Trente Arpents Shares

We are offering 3 share sizes:

  1. Single at 20$ (for one person); or $425 for the season
  2. Double at 30$ (for a couple) ; or $625 for the season
  3. Family at 40$ (for a family of two adults and 2 children); or $825
    for the season

There is a one-time, annual transportation charge of $25.00

Members receive a share of a variety of vegetables every week for a period of 20 weeks, beginning mid-June and going until the end of October. The contents of the share will change each week according to seasonal availability, but will always include a fresh herb, salad greens, and a bunch of cooking greens, amongst other things.

The vegetables are delivered right to your home. The day and time of the delivery remains the same throughout the season (to be determined, most likely Wednesday evenings).

The vegetables will be minimally packaged and minimally washed in order to preserve freshness.

There is also the possibility of obtaining other local and sustainable products, such as meat, cheese, honey, oil, and fruits, at an additional cost.

Please inquire if you are interested.

Registration form Trente Arpents- 2012

If you would like to register, please email the following information to: info@trentearpents.ca



Telephone Number


Share Option

A 10% deposit + transportation fee is required to complete registration and ensure your share (non-refundable). Deposits are due on or before February 28, 2012.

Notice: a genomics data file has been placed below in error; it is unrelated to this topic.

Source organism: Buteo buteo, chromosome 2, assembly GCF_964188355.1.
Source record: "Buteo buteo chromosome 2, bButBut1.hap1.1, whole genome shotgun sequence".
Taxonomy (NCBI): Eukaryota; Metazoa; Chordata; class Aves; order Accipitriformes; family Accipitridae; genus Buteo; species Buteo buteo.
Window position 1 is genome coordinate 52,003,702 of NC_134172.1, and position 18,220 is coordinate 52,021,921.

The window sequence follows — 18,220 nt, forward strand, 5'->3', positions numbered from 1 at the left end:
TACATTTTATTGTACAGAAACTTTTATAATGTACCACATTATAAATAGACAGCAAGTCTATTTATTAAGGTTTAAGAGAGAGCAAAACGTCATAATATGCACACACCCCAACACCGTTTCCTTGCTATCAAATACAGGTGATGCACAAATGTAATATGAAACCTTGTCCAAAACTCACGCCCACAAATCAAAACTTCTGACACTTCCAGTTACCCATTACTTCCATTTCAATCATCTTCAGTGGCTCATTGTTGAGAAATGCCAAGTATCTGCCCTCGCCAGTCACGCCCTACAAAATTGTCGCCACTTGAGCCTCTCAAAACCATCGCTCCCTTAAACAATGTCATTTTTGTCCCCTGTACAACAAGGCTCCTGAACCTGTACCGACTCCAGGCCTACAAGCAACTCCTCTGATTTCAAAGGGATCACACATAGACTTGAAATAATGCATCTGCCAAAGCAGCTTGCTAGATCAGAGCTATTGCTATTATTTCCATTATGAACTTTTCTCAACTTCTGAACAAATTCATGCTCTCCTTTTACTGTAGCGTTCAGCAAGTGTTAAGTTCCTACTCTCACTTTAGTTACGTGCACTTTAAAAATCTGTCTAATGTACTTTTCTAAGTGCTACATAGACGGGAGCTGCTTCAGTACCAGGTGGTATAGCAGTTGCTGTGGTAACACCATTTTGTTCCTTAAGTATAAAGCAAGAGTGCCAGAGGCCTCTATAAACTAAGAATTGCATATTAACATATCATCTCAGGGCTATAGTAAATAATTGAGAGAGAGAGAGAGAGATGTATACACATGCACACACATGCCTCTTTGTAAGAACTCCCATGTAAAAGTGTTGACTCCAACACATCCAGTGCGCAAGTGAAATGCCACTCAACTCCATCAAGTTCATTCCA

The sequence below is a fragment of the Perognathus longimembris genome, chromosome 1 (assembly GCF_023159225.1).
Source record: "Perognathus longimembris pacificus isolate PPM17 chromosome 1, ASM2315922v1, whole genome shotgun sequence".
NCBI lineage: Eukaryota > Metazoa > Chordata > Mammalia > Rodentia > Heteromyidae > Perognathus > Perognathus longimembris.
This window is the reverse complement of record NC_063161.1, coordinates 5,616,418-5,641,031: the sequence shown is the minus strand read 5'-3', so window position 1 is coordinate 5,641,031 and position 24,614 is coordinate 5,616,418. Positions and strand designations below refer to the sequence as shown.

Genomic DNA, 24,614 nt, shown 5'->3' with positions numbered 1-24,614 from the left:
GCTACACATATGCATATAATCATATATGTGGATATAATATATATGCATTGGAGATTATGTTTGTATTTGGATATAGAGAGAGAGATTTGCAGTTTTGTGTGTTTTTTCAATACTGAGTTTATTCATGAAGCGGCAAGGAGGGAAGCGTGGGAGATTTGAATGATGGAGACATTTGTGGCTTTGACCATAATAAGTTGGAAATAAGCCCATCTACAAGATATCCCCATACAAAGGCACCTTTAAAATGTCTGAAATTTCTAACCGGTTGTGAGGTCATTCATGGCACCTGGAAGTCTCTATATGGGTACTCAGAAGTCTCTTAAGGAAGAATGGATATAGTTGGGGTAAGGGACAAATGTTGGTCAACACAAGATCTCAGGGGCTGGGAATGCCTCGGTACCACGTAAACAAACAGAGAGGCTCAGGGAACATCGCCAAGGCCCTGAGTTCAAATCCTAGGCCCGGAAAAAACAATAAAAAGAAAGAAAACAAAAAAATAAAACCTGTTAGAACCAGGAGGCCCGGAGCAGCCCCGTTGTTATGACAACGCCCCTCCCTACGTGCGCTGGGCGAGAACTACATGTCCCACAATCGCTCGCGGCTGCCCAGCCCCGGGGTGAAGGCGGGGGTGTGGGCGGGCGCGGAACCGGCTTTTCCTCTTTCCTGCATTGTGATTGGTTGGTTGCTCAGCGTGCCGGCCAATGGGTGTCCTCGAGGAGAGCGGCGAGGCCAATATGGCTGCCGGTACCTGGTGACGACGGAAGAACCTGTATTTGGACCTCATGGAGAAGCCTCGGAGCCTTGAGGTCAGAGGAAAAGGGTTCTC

The remaining balance can either be paid in full (before the first delivery), in monthly installments (due at the beginning of the month), or weekly at the time of delivery.

It is important that you let us know in advance if you will be away and will not be needing your share for that week.

Thank you for supporting Trente Arpents!

• Friday, June 10th, 2011

Source: Farmageddon

• Thursday, April 07th, 2011

In order to help you out with your gardening, The Coop Maison Verte has organised a series of workshops related to gardening techniques, local food and food conservation for April and May. They are all free, bilingual, and will all take place at the coop, 5785 Sherbrooke street West.

  • Seed saving April 13th with Nel Ewanè, agr. Msc. from Action Comuniterre 7 to 9 pm
  • Beekeeping workshop April 14th with Alain Péricard from Rucher Apis 7 to 9 pm
  • Community Farming information session April 15th with Dave Merson from Ferme Mange-tout 7 to 9pm
  • Compost 101 May 2nd with Julieta from Eco-Quartier NDG 7 to 9pm
  • Green Smoothie workshop May 3rd with Ildiko Brunner from Raw in Montreal 7 to 9:30pm
  • Vermi composting workshop May 10th with Philippe Robillard from Pousse-menu 7 to 9pm
  • Sprouting and fermentation workshop May 12th with Philippe Robillard from Pousse-menu 7 to 9pm

For more info contact:

Stéphanie Guico
Coordinatrice du marketing | Marketing coordinator
514 489 8000

• Tuesday, February 15th, 2011

Honey bee workshopBees are our collective “canary in the coalmine”. When they start to falter and die off, the global food system is under threat.

Date: Tuesday February 22
Time: 7:00 pm
Location: Coop Maison Vert, 5785 Sherbrooke West

Now and then, it’s in the news : chemicals, varroa, other diseases until recently unknown (as well as the sometimes violent methods of industrial beekeeping) are threatening the bees’ very survival. But bees play a key role in ensuring the (re)production of many plants essential to our own existence. The apiary offers delicious and healthy products and apiotherapy teaches us that they can also cure many illnesses.

Alain Péricard has been a beekeeper for 30 years. A pioneer of organic farming in Quebec, he now splits his time between his Rucher Apis (in the Eastern Townships’ Canton de Cleveland), and NDG. On Tuesday February 22nd, at 7pm, he will be at la Maison Verte for a workshop on bees and beekeeping.